A recently published study called “Megilat Gerut” conducted by Reuven Mass, who ostensibly intended to help the Israeli conversion programs by presenting real facts, includes extensive interviews conducted by a woman who has taught at the conversion institutes for 20 years, with female candidates from around the country who underwent government-sponsored conversions. The in-depth investigation reveals that only a small percentage described themselves as observant, while the vast majority admitted that they never intended to keep mitzvot and were “part of a system that has a whole lot of hypocrisy....”

In view of this, it would seem that most Israeli conversions are bogus, and these gerim geruim (dubious converts) only serve to raise doubts about the status of authentic converts.


The sole solution is for the State of Israel to cease interfering in Jewish religious affairs and to set up civil marriage registration for those who wish to avail themselves of it.

MARTIN D. STERN
Salford, England

Sir, – Being a convert myself, I just had to write in reference to Seth Farber’s article.

I agree with Farber, that something has to be done in regard to the whole conversion situation, and I understand both sides of the political debate. But one thing the politicians and the rabbinate forget is that every conversion is unique, and one approach is not necessarily ideal for everyone wanting to convert.

I left my family in South Africa and came to Israel because I had Jewish friends who knew my situation and provided support for me. We approached the Ministry of Interior in all honesty, never lying as to why I wanted to convert, only to be given a letter of rejection and an order to leave Israel, even though I had opened a file at the beit din.

Due to bureaucracy and poor communication between the beit din and the ministry, I was thrown into prison for two weeks, told “Go be Jewish in your own country” by the ministry, got a good immigration lawyer and, baruch Hashem, was released. But I am still fighting the system.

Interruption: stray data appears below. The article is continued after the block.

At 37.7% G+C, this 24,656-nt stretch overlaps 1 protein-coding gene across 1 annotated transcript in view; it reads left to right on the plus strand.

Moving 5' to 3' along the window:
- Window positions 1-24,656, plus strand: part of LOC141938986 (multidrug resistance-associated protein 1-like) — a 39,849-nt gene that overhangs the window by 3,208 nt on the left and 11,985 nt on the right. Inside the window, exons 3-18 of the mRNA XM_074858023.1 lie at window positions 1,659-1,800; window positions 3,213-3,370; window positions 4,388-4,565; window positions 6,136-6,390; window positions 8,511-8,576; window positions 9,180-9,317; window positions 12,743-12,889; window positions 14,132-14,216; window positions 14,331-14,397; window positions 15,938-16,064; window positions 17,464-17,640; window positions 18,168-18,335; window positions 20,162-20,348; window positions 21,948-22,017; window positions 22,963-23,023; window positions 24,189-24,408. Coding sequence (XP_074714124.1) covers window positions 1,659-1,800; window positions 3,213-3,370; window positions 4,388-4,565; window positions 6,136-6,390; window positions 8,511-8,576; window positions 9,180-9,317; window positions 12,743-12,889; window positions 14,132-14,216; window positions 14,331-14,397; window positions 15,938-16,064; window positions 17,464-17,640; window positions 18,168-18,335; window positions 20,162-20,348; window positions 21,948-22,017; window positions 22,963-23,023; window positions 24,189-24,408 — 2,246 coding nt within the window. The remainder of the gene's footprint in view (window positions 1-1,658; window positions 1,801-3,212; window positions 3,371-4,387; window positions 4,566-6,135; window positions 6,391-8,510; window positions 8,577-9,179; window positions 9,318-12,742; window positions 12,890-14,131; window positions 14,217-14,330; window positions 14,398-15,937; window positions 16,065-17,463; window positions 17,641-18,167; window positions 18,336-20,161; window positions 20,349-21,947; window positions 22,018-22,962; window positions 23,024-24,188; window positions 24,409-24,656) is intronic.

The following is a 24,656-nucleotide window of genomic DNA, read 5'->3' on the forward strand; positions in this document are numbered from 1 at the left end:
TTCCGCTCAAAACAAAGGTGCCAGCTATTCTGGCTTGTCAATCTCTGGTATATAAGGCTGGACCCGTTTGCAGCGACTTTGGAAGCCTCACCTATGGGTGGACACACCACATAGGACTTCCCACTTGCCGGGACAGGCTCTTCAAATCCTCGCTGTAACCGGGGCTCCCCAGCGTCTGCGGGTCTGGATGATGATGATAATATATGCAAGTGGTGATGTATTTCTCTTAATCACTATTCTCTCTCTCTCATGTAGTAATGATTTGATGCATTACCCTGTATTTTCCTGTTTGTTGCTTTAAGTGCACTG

If Seth Farber wants answers, maybe he should look to his own organization, as I did, where the answer was, “Well, if you where American or British we could help you, but your case is too complicated and we can’t.” The only one who did help was the immigration lawyer, who had the passion and conviction to hear my case.

Take the power to convert away from the institutions that cannot demonstrate a capacity to rise above politics, and give it to the people who are prepared to.

BRENDAN MCLAREN
Jerusalem

Lost and found

Sir, – I was greatly relieved to see Yaakov Neeman, our minister of justice, in a photo with newly appointed judges (December 31, Page 4).

All during the lengthy strike of state prosecutors, Neeman was nowhere to be seen or heard. He should have been more actively involved in seeking a resolution to the strike, during which some potentially dangerous criminals were released for lack of an alternative. I can’t recall a single instance where a government ministry failed to operate and its minister was not called to order.

Anyhow, now that others did your job, welcome back Mr. Minister.

RAPHAEL ROSENBAUM
Kiron

Listen to the other side

Sir, – MK Tzipi Livni has some excellent ideas and seems willing to listen to the needs of many people (“For the sake of Jewish Israel,” Editor’s Notes, December 31). However, she seems entirely unwilling hear, see or take note of what Palestinians say and write for consumption by other Palestinians.

Proof is her statement that she would have agreed to a two-month freeze on housing construction in the settlements. Did she not hear that PA President Mahmoud Abbas will not return to discussions without an extension of the freeze to the parts of Jerusalem that were under Jordanian rule from 1948 to 1967?

The Israeli public is not completely deaf and blind to what goes on under PLO rule. Palestinian television and radio are available to the average Israeli, and most know someone who can understand Arabic. Israeli politicians might wish to start taking note of this fact.

DAVID LLOYD
Jerusalem